Adding key-values in Postman

And a request body with employee information as JSON.

Adding employee into request body

Click on send request.

Navigate to the HTTPExample logs console on the Azure portal. The request parameters and Employee Object details are printed in console:

GET request output

The HTTP Response posted with a status of 200.

HTTP response

If a request parameter value is null, then the HTTP response is posted with a status of 400.

400 status response

To the above HTTP trigger code, I have added a new input parameter @QueueOutput so that the Employee pojo could be written to the Azure storage queue for each HTTP request received.

Updating HttpTriggerFunction

Updating HttpTriggerFunctionTo Deploy the Azure function, use the following command:

mvn install package azure-functions:deploy

The system creates a new Azure storage account under the resource group:

Creating new Azure storage account

Navigate to the storage account -> Queues. No new queues were created, but when we send a new HTPP request to the HTTP Trigger function, a new queue is created.

Sending request to HttpTriggerFunction

New queue created

The queue contains a message text, as an Employee JSON object.

New employee object

Queue Trigger

Create the Queue Trigger Function, which polls the Employee POJO from the httpRequestQueue (Message posted in previous HttpTrigger function) and writes a log each time a queue item is processed.

QueueTriggerExample class

@QueueTrigger(name = "myQueueItem", dataType = "", queueName = 
"httpRequestQueue", connection = "AzureWebJobsStorage") Employee 
message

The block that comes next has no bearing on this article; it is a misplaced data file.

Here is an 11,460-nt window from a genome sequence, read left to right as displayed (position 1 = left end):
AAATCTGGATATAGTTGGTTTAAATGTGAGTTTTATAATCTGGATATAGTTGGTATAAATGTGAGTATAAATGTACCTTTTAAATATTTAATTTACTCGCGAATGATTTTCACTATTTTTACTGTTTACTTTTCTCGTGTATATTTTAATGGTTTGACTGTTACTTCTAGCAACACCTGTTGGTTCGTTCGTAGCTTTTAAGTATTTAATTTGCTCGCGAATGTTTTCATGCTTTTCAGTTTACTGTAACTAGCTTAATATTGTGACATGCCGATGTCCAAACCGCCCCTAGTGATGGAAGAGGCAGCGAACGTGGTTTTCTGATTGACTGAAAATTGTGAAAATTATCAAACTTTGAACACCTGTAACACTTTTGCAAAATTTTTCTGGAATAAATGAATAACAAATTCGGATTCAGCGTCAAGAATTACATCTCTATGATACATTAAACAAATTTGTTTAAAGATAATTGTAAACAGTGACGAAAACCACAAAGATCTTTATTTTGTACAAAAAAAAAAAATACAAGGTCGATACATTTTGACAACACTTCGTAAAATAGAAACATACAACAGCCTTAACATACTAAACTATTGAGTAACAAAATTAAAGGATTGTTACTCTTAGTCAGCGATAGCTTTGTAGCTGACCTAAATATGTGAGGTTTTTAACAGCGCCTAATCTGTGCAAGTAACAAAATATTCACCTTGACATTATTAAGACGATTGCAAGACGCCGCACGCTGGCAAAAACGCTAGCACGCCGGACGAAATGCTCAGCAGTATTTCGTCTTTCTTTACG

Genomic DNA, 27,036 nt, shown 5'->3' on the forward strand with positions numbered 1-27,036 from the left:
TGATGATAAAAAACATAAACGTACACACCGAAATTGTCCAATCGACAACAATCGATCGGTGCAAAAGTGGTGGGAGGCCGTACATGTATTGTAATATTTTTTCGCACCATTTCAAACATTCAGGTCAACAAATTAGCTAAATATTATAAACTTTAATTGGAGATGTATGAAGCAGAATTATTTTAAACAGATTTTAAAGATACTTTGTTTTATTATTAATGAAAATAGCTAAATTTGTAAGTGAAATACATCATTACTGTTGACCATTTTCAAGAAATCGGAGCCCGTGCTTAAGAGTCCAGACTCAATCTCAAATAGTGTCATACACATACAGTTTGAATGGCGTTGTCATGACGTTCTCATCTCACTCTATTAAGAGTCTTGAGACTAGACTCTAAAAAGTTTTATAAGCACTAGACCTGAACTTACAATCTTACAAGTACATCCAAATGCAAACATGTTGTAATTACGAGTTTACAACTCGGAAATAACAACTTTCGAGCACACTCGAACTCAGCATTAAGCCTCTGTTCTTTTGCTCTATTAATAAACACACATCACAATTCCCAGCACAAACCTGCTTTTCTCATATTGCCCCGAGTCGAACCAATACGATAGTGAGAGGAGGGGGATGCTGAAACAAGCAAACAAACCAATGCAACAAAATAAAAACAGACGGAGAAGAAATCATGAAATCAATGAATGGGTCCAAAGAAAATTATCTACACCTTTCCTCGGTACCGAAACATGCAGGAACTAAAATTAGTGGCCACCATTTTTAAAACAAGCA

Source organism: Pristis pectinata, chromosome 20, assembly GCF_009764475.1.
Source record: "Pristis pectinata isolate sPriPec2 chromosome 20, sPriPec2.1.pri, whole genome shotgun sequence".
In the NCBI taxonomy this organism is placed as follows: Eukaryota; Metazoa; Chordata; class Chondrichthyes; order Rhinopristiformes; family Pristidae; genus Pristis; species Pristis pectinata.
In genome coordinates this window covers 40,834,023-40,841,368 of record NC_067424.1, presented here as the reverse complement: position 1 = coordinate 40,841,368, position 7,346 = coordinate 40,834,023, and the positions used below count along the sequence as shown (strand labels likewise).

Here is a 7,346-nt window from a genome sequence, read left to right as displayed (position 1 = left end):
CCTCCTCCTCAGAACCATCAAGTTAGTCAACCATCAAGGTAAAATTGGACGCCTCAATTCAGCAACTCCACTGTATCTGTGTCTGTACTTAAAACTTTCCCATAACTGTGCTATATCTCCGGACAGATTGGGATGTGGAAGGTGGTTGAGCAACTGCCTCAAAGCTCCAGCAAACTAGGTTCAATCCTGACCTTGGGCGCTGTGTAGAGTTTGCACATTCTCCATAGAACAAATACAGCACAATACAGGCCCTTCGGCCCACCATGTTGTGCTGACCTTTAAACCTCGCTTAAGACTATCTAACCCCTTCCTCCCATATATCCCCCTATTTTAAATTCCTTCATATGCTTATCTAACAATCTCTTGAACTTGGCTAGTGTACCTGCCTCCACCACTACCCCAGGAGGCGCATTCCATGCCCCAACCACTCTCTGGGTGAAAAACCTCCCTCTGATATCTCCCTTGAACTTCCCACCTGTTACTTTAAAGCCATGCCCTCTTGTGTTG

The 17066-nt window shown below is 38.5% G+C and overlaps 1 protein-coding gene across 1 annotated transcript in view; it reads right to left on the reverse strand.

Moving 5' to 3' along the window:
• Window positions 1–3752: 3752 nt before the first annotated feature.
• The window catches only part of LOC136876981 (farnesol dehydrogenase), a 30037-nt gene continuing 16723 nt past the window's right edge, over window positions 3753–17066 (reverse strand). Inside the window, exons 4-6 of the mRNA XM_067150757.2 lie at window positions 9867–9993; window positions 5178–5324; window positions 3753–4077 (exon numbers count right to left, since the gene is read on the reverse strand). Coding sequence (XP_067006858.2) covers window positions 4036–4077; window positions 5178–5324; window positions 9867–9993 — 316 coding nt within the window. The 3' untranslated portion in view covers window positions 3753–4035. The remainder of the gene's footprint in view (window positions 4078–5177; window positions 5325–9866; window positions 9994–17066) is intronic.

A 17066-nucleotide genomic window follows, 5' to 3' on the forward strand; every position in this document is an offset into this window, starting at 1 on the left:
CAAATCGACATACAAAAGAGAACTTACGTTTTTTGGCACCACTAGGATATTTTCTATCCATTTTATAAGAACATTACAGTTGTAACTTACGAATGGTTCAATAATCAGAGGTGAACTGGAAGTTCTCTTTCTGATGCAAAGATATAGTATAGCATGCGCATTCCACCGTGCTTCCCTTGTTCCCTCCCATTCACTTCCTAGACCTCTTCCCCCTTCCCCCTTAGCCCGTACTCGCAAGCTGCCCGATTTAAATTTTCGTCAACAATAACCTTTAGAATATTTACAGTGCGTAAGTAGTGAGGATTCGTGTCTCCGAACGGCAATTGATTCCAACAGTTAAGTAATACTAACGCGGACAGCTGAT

The data type attribute should be empty so that message text will be converted to an Employee pojo. To Deploy the Azure function, use the following command:

mvn install package azure-functions:deploy

Navigate to the QueueTrigger logs console on the Azure portal:

QueueTrigger logs

Post a new request to the HTTP Trigger function:

Posting a new request

The QueueTrigger function consumed the message from the httpRequestQueue and Employee object details printed in the logger console.

QueueTrigger console

To the above QueueTrigger code, I have added a new input parameter, @BlobInput, so that it will read a blob file from Azure storage based on an employee object id value that matches with the name of the filename.

 @BlobInput(name = "file", dataType = "binary", connection = 
"AzureWebJobsStorage", path = "employee/{Id}.txt")byte[] content 

The {Id} value is Employee Object--> id property.

Create a new blob container in the storage account

Creating a new blob container

Here, we've uploaded two text files to the employee container with the employee id value:

Uploading text files to employee container

To deploy the Azure function, use the following command:

mvn install package azure-functions:deploy

Navigate to the QueueTriger logs console on the Azure portal: